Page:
We’re going a bunch of setup work here, so let’s take it from the top.  First, I declare a consumer group, which I’m calling “Airplane Enricher.”  Kafka uses the concept of consumer groups to allow consumers to work in parallel.  Imagine that we have ten separate servers available to process messages from the Flights topic.  Each flight message is independent, so it doesn’t matter which consumer gets it.  What does matter, though, is that multiple consumers don’t get the same message, as that’s a waste of resources and could lead to duplicate data processing, which would be bad.

The way Kafka works around this is to use consumer groups:  within a consumer group, only one consumer will get a particular message.  That way, I can have my ten servers processing messages “for real” and maybe have another consumer in a different consumer group just reading through the messages getting a count of how many records are in the topic.  Once you treat topics as logs rather than queues, consumer design changes significantly.

This is a fairly lengthy read, but directly business-applicable, so I think it’s well worth it.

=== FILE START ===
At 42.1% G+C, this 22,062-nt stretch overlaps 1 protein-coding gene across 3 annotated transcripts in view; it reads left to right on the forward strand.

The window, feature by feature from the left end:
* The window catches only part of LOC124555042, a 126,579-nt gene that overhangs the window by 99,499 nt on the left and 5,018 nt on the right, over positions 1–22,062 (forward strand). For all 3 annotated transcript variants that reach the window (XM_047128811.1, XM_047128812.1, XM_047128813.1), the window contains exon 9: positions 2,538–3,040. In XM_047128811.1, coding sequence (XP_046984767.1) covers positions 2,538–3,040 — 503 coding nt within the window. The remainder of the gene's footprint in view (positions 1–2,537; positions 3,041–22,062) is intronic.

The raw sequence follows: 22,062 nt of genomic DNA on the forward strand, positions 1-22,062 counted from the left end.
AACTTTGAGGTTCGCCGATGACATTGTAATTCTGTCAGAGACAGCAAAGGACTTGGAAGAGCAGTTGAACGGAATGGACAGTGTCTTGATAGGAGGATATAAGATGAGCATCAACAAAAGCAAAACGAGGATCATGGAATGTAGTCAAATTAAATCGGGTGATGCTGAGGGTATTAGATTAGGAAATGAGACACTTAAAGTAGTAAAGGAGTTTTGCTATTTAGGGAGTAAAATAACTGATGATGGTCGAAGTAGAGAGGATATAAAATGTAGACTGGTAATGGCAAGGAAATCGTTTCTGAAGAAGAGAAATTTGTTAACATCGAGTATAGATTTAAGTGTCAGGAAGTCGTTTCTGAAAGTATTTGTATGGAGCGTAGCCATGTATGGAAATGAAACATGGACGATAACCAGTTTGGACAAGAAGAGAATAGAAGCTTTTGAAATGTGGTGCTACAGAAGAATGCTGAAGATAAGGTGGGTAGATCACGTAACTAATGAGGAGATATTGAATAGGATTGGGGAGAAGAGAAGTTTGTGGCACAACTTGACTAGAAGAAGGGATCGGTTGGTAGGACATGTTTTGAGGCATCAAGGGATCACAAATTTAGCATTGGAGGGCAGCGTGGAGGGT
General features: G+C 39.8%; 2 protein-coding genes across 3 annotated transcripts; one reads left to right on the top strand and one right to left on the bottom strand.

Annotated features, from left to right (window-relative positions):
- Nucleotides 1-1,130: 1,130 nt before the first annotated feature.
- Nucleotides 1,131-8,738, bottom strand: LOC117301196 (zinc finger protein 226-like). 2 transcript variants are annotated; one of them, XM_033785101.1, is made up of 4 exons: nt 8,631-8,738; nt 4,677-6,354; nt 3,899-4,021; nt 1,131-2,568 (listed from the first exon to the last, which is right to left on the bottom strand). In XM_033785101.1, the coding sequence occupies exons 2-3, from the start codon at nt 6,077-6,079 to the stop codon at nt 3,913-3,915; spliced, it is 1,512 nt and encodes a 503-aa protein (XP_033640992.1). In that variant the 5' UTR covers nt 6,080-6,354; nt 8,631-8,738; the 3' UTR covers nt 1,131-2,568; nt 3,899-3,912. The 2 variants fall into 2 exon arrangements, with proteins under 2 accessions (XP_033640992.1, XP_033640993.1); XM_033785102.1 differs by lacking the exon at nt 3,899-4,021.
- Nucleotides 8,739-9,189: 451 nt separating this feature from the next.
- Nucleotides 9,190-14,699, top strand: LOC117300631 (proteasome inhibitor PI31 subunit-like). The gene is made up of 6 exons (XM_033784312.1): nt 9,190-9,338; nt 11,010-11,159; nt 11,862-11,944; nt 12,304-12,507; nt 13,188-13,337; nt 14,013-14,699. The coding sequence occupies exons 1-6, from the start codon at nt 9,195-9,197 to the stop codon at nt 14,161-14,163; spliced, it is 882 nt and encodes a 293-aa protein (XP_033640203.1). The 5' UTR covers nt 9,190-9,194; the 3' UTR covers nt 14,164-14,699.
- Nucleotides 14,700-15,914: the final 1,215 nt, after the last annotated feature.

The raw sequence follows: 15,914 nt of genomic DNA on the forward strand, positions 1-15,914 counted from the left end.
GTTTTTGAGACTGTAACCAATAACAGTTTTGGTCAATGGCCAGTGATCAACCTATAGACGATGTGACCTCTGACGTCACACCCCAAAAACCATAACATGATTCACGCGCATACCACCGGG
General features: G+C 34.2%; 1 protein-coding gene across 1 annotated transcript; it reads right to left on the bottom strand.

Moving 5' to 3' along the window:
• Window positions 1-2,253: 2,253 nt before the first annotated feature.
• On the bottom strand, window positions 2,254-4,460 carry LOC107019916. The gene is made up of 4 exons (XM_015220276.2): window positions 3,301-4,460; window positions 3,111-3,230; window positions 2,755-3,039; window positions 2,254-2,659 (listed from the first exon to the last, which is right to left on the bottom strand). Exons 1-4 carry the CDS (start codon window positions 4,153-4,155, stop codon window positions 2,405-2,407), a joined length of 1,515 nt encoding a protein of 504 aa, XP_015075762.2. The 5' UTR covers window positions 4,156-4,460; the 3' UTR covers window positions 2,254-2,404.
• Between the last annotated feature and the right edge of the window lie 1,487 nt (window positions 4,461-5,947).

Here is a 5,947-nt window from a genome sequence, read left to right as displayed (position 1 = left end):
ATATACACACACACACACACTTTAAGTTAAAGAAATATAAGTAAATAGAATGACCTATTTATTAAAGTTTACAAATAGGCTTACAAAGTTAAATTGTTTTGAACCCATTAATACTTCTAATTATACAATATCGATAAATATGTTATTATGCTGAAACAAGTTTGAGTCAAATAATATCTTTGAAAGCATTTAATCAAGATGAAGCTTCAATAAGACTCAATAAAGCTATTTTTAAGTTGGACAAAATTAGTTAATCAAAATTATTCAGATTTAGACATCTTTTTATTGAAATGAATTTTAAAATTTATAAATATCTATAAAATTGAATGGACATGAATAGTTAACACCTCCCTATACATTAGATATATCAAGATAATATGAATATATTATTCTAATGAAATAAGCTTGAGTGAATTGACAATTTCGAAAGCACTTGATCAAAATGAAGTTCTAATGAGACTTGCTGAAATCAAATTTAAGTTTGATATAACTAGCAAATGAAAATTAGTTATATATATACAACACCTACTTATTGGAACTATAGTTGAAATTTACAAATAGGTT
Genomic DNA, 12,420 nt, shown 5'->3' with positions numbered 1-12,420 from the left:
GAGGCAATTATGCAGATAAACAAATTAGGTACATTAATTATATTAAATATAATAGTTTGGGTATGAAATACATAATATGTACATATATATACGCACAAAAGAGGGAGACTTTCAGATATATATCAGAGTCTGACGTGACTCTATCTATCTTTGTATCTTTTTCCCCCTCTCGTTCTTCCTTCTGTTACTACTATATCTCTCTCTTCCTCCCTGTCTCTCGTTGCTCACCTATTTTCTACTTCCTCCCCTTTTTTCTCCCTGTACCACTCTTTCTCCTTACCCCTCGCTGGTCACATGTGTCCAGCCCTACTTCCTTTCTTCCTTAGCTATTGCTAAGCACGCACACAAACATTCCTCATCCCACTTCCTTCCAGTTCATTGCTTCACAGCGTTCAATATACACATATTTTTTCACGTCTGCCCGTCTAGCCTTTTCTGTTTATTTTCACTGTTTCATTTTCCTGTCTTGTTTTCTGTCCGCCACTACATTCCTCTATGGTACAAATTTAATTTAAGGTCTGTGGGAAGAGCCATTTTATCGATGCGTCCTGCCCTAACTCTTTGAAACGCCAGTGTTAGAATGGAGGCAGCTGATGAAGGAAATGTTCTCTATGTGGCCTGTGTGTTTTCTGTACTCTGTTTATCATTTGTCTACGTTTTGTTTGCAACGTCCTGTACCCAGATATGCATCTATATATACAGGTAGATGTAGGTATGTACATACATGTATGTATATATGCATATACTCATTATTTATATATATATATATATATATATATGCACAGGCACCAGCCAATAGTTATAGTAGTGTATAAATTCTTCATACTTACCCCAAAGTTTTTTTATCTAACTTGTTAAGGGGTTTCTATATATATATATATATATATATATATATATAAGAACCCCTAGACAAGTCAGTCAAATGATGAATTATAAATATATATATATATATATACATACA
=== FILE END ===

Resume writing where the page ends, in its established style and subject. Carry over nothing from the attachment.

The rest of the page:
Handling Large Data Modifications

Kevin Feasel



Jeff Mlakar shows how to insert, update, and delete large numbers of records with T-SQL:

Using T-SQL to insert, update, or delete large amounts of data from a table will results in some unexpected difficulties if you’ve never taken it to task.

Let’s say you have a table in which you want to delete millions of records. If the goal was to remove all then we could simply use TRUNCATE. However, if we want to remove records which meet some certain criteria then executing something like this will cause more trouble that it is worth.

I do like the delete process.  The update process is going to run tableRows/batchSize full scans, so I’m not as fond of that one.  Do read the whole thing.

T-SQL Tuesday #83 Roundup

Andy Mallon handles T-SQL Tuesday duties this month: